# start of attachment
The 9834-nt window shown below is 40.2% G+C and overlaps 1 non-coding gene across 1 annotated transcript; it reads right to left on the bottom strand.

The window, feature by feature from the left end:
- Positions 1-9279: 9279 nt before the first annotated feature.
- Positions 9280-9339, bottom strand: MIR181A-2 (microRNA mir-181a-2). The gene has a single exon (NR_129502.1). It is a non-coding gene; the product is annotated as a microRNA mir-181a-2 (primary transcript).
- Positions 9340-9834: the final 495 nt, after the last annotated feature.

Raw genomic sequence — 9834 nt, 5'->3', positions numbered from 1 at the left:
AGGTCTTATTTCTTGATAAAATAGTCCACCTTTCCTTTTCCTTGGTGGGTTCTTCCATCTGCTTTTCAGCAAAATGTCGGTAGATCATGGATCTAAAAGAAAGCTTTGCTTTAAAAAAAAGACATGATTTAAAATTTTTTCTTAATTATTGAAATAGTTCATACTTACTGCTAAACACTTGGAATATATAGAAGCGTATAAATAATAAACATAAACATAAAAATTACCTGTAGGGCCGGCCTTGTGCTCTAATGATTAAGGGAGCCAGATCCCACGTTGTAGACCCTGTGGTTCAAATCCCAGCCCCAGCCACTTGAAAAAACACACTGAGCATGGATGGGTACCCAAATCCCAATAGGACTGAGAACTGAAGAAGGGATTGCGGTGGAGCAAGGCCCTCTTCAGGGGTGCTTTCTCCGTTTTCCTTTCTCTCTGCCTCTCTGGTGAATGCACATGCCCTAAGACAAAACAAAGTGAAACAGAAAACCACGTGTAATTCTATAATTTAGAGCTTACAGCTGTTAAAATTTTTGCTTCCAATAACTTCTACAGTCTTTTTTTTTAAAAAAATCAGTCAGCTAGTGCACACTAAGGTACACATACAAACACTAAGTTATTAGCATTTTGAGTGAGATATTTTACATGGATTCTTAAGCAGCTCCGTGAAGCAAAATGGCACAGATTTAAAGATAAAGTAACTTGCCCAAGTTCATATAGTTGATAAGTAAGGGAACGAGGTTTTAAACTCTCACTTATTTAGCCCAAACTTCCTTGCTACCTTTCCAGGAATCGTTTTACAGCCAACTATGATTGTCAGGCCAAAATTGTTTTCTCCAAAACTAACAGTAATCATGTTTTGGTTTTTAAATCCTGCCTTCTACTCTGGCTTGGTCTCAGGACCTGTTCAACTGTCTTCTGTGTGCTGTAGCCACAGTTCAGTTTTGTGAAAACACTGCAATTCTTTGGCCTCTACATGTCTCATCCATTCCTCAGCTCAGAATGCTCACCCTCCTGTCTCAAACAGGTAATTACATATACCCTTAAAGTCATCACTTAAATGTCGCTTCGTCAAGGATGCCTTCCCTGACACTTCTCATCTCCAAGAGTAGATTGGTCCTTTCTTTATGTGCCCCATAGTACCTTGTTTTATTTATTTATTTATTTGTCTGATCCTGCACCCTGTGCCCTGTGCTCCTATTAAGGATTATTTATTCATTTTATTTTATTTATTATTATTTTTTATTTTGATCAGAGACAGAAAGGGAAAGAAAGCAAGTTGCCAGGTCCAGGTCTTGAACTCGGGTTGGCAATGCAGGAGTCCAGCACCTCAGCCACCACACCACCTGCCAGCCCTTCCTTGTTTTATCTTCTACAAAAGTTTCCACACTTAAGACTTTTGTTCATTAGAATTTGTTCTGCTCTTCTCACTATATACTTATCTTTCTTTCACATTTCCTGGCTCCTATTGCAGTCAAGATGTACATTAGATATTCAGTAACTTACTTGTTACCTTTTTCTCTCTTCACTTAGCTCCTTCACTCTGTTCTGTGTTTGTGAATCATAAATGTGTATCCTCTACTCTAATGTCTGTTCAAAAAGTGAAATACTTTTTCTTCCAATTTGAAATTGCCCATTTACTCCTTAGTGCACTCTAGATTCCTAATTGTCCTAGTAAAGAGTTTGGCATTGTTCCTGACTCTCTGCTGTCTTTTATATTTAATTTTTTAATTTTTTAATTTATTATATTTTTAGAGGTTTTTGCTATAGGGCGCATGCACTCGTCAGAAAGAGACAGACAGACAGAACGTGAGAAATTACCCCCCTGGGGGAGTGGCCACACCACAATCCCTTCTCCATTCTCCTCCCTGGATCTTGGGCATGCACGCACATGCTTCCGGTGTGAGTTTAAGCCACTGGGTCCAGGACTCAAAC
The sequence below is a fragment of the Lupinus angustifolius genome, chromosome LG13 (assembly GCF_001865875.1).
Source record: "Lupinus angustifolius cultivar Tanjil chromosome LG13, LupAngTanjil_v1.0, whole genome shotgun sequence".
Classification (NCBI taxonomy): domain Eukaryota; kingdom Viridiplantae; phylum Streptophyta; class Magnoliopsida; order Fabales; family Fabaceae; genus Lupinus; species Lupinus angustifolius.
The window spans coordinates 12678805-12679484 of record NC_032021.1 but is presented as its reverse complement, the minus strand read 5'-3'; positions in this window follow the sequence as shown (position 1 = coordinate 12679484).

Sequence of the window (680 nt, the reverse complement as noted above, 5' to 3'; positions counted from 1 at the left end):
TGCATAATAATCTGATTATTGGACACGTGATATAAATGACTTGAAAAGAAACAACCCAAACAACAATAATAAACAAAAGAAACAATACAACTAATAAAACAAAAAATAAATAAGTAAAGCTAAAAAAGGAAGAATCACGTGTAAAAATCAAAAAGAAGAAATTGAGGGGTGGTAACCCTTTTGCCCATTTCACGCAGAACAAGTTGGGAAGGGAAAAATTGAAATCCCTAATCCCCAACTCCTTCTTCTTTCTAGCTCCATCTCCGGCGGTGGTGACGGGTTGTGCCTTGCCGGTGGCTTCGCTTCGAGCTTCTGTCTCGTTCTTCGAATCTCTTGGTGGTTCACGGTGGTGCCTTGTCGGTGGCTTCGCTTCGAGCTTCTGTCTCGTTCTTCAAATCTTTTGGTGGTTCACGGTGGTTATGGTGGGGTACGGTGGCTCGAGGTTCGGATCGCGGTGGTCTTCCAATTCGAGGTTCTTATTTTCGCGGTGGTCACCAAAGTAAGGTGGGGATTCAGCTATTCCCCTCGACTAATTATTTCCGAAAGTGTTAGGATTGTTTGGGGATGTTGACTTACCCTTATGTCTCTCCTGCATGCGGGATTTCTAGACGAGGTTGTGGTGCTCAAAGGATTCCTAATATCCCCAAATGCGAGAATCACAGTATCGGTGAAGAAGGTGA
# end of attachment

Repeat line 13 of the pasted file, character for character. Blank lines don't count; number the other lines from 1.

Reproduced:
TGCATAATAATCTGATTATTGGACACGTGATATAAATGACTTGAAAAGAAACAACCCAAACAACAATAATAAACAAAAGAAACAATACAACTAATAAAACAAAAAATAAATAAGTAAAGCTAAAAAAGGAAGAATCACGTGTAAAAATCAAAAAGAAGAAATTGAGGGGTGGTAACCCTTTTGCCCATTTCACGCAGAACAAGTTGGGAAGGGAAAAATTGAAATCCCTAATCCCCAACTCCTTCTTCTTTCTAGCTCCATCTCCGGCGGTGGTGACGGGTTGTGCCTTGCCGGTGGCTTCGCTTCGAGCTTCTGTCTCGTTCTTCGAATCTCTTGGTGGTTCACGGTGGTGCCTTGTCGGTGGCTTCGCTTCGAGCTTCTGTCTCGTTCTTCAAATCTTTTGGTGGTTCACGGTGGTTATGGTGGGGTACGGTGGCTCGAGGTTCGGATCGCGGTGGTCTTCCAATTCGAGGTTCTTATTTTCGCGGTGGTCACCAAAGTAAGGTGGGGATTCAGCTATTCCCCTCGACTAATTATTTCCGAAAGTGTTAGGATTGTTTGGGGATGTTGACTTACCCTTATGTCTCTCCTGCATGCGGGATTTCTAGACGAGGTTGTGGTGCTCAAAGGATTCCTAATATCCCCAAATGCGAGAATCACAGTATCGGTGAAGAAGGTGA